NBA free agency: Jimmy Butler leads the shooting-guard market
The best free agents on the market: Centers | Power forwards | Small forwards
This year’s crop of free-agent two guards is heavy at the top with stars, but features quality depth. There is a good mix of all-around talents and also specialists. Several of the free-agent off guards are able to play up as small forwards, with a handful able to handle the defensive assignments for either backcourt position. If teams can wait it out the first wave or two of free agency, there are quality bargains to be found.
Here are the top potential free-agent shooting guards on the market, with the negotiating period opening at 6 p.m. ET Sunday:
1. Jimmy Butler
Butler headlines this class as the most versatile shooting guard available. He’s able to play either wing spot and can also function as a team’s primary ball-handler. While he’s not the lockdown defender he once was, Butler is still in the upper third of the league as a defensive player. Philadelphia has the benefit of being the only team that can offer him a full five-year, max deal. His age and injury history could be deciding factors for Butler.
Fits with: 76ers, Rockets, Heat, Lakers, Nets, Knicks
2. Klay Thompson
Thompson suffered a torn ACL in the NBA Finals that is expected to keep him out for most, if not all, of the 2020 season. Thompson should make a full recovery. Golden State has shown a willingness to stick with their pre-injury plan of signing Thompson to a max deal. Expect him to be back with the Warriors.
Fits with: Warriors
3. Jeremy Lamb
Lamb had a career year just in time for free agency. He was a starter for the first time and delivered with career-best numbers across the board for the Charlotte Hornets. Lamb is seen as a fit for just about any team. He can start or come off the bench and can play either wing position. Don’t be surprised if Lamb is one of those guys who gets a shockingly big offer this summer.
Fits with: Hornets, Lakers, Knicks
4. J.J. Redick
Even at his age, Redick remains a solid player. While his 3-point percentage slipped under 40 percent for the first time in five years, he actually averaged a career-high 18.1 points. Redick’s role as a shooter fits on every NBA team. He’s likely to stay in Philadelphia where he’s found a home, but other teams will try to get him to change his mind.
Fits with: 76ers, Lakers, Nets, Knicks
5. Rodney Hood
Hood remains an enigma wrapped in a riddle. He shows signs of being a breakout wing scorer one moment and then is an injury-prone, inconsistent player the next. Hood seems to have settled into the role of bench scorer/spot starter. That adds to his value. With his ability to play both wing positions, he’ll have plenty of suitors. Portland would like to keep him, but tax concerns could take them out of the running.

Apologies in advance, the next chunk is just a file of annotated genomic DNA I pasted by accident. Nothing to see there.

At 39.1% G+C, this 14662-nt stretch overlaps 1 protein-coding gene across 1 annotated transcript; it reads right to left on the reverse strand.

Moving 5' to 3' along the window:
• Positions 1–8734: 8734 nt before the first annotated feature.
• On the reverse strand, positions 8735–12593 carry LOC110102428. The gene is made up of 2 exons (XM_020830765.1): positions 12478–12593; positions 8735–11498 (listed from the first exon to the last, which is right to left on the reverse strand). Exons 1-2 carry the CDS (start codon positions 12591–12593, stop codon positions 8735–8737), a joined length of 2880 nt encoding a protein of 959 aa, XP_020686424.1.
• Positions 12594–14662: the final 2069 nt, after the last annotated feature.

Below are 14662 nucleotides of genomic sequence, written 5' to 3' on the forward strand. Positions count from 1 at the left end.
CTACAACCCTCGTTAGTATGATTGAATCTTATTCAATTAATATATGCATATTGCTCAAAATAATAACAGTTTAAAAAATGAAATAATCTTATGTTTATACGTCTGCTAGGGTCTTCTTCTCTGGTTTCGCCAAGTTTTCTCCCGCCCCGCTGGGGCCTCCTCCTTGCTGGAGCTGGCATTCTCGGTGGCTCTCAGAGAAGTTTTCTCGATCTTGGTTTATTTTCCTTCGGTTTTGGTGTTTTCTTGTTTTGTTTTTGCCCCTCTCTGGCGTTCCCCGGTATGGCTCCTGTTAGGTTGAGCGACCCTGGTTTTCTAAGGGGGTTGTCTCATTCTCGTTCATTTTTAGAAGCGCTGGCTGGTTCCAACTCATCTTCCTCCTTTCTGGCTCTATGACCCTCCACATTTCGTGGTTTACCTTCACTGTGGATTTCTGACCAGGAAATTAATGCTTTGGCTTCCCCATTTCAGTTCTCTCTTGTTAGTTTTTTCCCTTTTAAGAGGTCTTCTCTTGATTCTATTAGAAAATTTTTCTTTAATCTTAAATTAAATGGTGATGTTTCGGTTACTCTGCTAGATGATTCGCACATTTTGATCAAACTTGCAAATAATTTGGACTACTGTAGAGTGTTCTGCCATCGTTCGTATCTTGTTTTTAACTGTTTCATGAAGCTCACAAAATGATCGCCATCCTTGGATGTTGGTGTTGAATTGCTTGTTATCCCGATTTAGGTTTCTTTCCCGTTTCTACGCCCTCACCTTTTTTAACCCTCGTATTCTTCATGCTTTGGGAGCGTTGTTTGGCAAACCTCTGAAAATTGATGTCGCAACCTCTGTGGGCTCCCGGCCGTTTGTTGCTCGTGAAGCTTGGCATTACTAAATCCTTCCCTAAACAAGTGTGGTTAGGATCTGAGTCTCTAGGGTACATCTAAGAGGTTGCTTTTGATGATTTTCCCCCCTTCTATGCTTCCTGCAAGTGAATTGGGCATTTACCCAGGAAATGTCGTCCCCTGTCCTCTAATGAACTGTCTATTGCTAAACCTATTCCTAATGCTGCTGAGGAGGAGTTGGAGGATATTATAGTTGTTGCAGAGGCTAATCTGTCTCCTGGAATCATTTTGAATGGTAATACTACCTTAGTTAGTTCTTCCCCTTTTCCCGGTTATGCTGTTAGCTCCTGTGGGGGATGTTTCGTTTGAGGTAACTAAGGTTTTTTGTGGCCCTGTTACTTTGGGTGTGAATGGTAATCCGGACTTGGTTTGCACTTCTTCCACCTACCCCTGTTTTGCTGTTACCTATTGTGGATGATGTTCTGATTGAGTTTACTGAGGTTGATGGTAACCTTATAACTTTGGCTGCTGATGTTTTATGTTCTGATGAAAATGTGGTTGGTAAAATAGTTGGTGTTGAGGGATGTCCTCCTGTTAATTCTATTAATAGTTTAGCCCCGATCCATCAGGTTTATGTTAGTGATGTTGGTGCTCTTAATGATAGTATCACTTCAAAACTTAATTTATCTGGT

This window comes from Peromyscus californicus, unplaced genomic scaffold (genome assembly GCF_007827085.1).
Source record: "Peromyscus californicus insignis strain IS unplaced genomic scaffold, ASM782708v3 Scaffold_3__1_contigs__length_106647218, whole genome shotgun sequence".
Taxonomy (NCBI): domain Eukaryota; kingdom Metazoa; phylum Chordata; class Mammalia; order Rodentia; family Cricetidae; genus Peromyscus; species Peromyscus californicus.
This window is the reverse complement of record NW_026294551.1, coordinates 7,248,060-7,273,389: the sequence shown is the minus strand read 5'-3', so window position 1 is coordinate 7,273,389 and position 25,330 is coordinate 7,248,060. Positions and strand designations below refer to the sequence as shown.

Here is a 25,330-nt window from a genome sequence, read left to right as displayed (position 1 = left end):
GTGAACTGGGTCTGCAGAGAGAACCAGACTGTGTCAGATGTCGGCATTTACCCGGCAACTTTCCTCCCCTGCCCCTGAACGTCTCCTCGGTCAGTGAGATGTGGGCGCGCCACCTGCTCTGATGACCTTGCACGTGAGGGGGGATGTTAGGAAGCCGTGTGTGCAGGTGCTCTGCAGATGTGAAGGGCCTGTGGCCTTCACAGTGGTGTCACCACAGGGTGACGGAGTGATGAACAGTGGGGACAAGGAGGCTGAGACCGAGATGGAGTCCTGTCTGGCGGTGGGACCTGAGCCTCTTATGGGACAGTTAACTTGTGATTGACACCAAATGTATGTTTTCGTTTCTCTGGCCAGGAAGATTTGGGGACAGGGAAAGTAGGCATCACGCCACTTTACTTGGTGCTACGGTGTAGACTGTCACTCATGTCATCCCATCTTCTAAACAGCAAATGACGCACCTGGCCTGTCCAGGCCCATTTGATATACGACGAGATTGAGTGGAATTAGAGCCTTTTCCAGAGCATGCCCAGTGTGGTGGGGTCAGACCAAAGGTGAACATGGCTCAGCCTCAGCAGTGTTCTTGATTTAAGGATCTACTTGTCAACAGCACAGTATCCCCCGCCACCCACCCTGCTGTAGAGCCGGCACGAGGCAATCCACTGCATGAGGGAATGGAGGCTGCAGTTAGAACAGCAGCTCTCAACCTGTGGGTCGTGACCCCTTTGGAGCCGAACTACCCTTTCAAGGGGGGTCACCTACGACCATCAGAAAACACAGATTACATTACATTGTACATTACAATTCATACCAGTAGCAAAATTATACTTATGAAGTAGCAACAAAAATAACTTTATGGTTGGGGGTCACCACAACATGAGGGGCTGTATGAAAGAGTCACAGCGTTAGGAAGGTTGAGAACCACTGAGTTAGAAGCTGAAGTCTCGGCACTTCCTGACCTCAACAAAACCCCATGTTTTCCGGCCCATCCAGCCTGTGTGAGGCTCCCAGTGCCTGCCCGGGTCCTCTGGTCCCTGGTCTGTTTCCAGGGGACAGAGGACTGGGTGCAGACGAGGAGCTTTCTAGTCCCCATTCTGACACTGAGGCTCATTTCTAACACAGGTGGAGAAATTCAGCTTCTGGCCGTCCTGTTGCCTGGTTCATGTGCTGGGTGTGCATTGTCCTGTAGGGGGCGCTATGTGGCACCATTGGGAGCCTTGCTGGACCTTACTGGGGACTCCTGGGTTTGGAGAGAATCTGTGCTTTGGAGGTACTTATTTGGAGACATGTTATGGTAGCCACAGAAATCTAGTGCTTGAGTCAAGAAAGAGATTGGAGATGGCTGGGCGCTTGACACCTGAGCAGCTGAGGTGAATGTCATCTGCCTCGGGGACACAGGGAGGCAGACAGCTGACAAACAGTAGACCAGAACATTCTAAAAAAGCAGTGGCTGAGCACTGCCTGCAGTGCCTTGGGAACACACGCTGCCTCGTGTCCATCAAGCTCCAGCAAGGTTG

Fits with: Lakers, Pacers, Trail Blazers.
6. Danny Green
Put Green firmly in the Redick camp of aging vets who remain productive. Green’s a far better defender than Redick, but not nearly the shooter Redick is. He’s another guy in this class who can defend both wing positions, but he also has the ability to guard the bigger, slower point guards as well. That adds some value that offsets his declining offensive game.
Fits with: Raptors, Lakers, Knicks
7. Terrence Ross
Ross became a Sixth Man of the Year candidate for the surprising Orlando Magic. His shooting and energy helped turn games on a regular basis for Orlando. He’s an ideal backup for those reasons and can fit with any team. The Magic would love to have Ross back, but will only extend so far to re-sign him. If another team throws him a big offer, it could steal him away to bolster its reserve group.
Fits with: Magic, Lakers, 76ers
8. Kentavious Caldwell-Pope
In the span of two seasons, Caldwell-Pope went from rising star to overpaid afterthought. He had some struggles with the Lakers, but still improved his offensive game. He remains a good defender, even if that got lost in the context of some terrible team defense in Los Angeles. KCP remains young enough that some team could get a player with some upside for a reasonable price.
Fits with: Lakers, 76ers, Pacers
9. Wayne Ellington
For 10 seasons, Ellington has been a knockdown shooter. Like Redick, he’s got a role with any team because of his ability to shoot the ball. He doesn’t do much else, so his value is likely limited to contending teams because older wing shooters are a luxury for bad teams. Ellington will find a role with a playoff team and hit shots as he’s always done.
Fits with: Lakers, Pistons, 76ers
10. Austin Rivers
Rivers is a guy who came in with a lot of hype, never lived up to it and has been trying to overcome that ever since. Being overpaid for the last few years hasn’t helped that reputation either. But he’s a quality player who can back up both guard spots. For a team with limited flexibility, Rivers can fill two roles as a third guard off the bench. That makes him valuable around the league.
Fits with: Rockets, 76ers, Lakers
Other notable free agents: Reggie Bullock, Justin Holiday, Wesley Matthews, Rodney McGruder (RFA), David Nwaba
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